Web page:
position though he maintains a very active clinical and teaching
practice. He still runs a weekly conference for the residents
and fellows and it continues to be one of the most popular of
conferences. We also still have the Roberts Conference on
Thursday mornings, which is an interactive clinical case discussion.
I usually run this conference and we would welcome any
interesting cases submitted in PowerPoint presentation. We
have often taken one specific case to add as a separate article
to this journal.
The new Chief of the Arthroplasty Service is Dr. Daniel
Estok. Dan continues to be a leader in revision surgery. During
their exit interviews, the fellows find that their experience with
Dan Estok assuages some of their fears in approaching difficult
hip revision cases. Our current fellows will be going to great
practice opportunities, Brandon Feeney will be returning to
the Salt Lake area, Dr. Mike Laker will be going back to Detroit
and Kathleen Hogan will be practicing nearby in Concord, New
Hampshire. We continue to have an active international fellowship
program, which is a complement to our educational
I am pleased that the Arthroplasty Service continues to be
a mainstay of our program reflecting our history at the Robert
With the addition of Dr. Christopher Bono as Chief of
Spine our program with Chris, Mitch Harris and Greg Brick
is extremely active. Moreover, they have been very active in
clinical research and in integrating with our basic science
departmental researchers. I have recently reviewed the nearly
20 papers written from that unit and our clinical program continues
to grow. There is a Brigham based unit for complimentary
medicine under the direction of Dr. David Eisenberg at our
850 Boylston campus. This is a well-funded, evidenced based
program that includes complimentary therapies for the nonoperative
management of patients with back pain. Moreover,
we continue to have a nonoperative spine unit predominantly
based in rheumatology and are working with our neurosurgery
colleagues as they expand their program.
Dr. Bono reports The Orthopaedic Spine Service at BWH
has continued to have multi-faceted growth over the past
year. In addition to its clinical productivity, which continues
to increase at a steady pace, the Spine Research Division has
witnessed remarkable achievements. Under the excellent coordination
of Natalie Warholic, the Spine Division has six IRB
protocols that are currently approved, in progress, or recently
submitted. These research projects vary from multi-center
prospective evaluations of spinal cord compression from metastatic
disease, degenerative spine conditions, and spinal trauma
to retrospective evaluations of C2 fractures in the elderly and a
comparison of anterior cervical discectomy and fusion with a
titanium cage versus allograft.
The past year has seem a number of projects completed,
presented, and on the path to publication. Spearheaded by
Dr. Michael Glotzbecker and guided by Dr. Bono, the Research
Division has produced a series of extremely worthwhile studies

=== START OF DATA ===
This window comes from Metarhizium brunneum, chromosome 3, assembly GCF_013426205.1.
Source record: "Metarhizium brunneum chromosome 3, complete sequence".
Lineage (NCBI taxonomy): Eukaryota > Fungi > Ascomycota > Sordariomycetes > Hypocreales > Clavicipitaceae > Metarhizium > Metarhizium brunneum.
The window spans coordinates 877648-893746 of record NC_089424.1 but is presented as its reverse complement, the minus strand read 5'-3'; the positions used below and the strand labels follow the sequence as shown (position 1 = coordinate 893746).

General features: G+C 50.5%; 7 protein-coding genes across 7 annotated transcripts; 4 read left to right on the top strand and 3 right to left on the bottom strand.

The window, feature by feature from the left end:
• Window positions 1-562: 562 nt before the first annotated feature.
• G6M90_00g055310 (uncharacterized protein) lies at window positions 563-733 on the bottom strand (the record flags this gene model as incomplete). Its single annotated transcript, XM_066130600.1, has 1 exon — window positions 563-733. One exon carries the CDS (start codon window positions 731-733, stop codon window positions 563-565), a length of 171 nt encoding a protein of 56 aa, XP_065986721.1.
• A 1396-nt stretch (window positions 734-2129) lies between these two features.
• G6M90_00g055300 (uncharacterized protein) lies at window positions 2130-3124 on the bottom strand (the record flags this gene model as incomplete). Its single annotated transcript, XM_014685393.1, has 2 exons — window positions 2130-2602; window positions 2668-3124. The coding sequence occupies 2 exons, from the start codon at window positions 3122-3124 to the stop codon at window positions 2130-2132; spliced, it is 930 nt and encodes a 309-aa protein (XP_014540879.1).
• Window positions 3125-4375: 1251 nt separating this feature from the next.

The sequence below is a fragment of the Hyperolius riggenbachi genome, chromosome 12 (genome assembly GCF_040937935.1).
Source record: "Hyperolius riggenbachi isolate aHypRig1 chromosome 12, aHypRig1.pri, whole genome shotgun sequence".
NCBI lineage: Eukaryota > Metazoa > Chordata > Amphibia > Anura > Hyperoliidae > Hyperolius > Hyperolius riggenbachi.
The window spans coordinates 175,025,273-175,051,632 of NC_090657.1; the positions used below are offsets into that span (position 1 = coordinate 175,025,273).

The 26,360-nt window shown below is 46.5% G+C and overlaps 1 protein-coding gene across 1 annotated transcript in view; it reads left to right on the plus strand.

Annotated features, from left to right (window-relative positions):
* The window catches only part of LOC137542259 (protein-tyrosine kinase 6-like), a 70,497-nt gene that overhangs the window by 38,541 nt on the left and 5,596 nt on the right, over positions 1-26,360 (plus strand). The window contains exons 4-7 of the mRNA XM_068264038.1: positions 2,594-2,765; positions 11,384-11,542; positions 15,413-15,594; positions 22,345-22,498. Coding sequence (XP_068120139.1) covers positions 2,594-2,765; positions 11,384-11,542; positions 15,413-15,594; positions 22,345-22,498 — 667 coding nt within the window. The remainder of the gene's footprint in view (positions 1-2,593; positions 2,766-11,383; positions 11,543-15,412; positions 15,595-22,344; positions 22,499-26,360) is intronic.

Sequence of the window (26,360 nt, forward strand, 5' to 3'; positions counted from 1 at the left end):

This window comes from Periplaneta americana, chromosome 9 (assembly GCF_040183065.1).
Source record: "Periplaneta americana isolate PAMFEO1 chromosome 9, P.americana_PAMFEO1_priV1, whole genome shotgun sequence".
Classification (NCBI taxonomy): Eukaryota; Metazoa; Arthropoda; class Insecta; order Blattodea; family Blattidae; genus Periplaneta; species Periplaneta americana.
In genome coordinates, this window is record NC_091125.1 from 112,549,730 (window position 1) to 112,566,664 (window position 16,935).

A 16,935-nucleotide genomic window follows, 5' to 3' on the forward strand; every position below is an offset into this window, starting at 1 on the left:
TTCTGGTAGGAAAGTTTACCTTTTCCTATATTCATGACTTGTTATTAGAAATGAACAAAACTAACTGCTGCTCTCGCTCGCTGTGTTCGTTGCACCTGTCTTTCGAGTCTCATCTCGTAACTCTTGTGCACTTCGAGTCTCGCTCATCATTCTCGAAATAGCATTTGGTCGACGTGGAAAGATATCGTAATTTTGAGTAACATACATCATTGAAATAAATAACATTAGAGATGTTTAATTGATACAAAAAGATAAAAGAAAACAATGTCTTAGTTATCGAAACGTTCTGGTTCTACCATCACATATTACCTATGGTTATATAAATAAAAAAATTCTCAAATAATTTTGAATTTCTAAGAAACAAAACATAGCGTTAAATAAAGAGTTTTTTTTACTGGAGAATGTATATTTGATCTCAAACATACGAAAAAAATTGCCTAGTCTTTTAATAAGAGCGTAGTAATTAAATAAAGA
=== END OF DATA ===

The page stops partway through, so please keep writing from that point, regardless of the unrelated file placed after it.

regarding DVT prophylaxis after spinal surgery. In one study, a
nationwide survey of spine surgeons DVT prophylaxis practices
for high-risk tumor or trauma patients was performed, which
has been presented both nationally and internationally and
has been accepted by Spine. In another study, a systematic
review of the worlds literature on this topic was performed.
Also presented nationally and internationally, this paper has
been selected to appear in a special issue of Spine focusing on
highlights from the recent annual meeting of the International
Society for the Study of the Lumbar Spine in Geneva,
Switzerland. In the past year, Dr. Harris and the Spine Research
Division completed an exquisitely important paper regarding
mortality rates in elderly patients after cervical spine fractures.
In its final stages of manuscript preparation, this work was
awarded Best Resident Research Study at the last Cervical
Spine Research Society annual meeting in San Francisco. Also
under Dr. Harris guidance, Dr. Joe Simon has completed an
important study assessing the differences in radiologists and
spine surgeons clearance of the cervical spine using CT.
This paper has already been submitted for publication. Now in
the final stages of data analysis, Natalie Warholic and the Spine
Research team have completed a multi-disciplinary PRIDE
project, with critical participation from Drs. Jeff Katz and Elena
Losina, nicknamed PIPAC, which assessed pains influence on
patients acceptance of complications following lumbar spinal
surgery for low back pain.
In addition to the BWH collaborative projects described
above, the Spine Research Division has seen a great many individual
project achievements as well. In the 2008 calendar year
thus far, Dr. Bono has published eight peer-reviewed articles
in prestigious journals such as Spine, Journal of Bone and
Joint Surgery American, and Journal of American Academy of
Orthopaedic Surgeons on a variety of topics. Notwithstanding
his publications about orthopaedic trauma, Dr. Harris thus far
published four excellent peer-reviewed articles in 2008 on spinal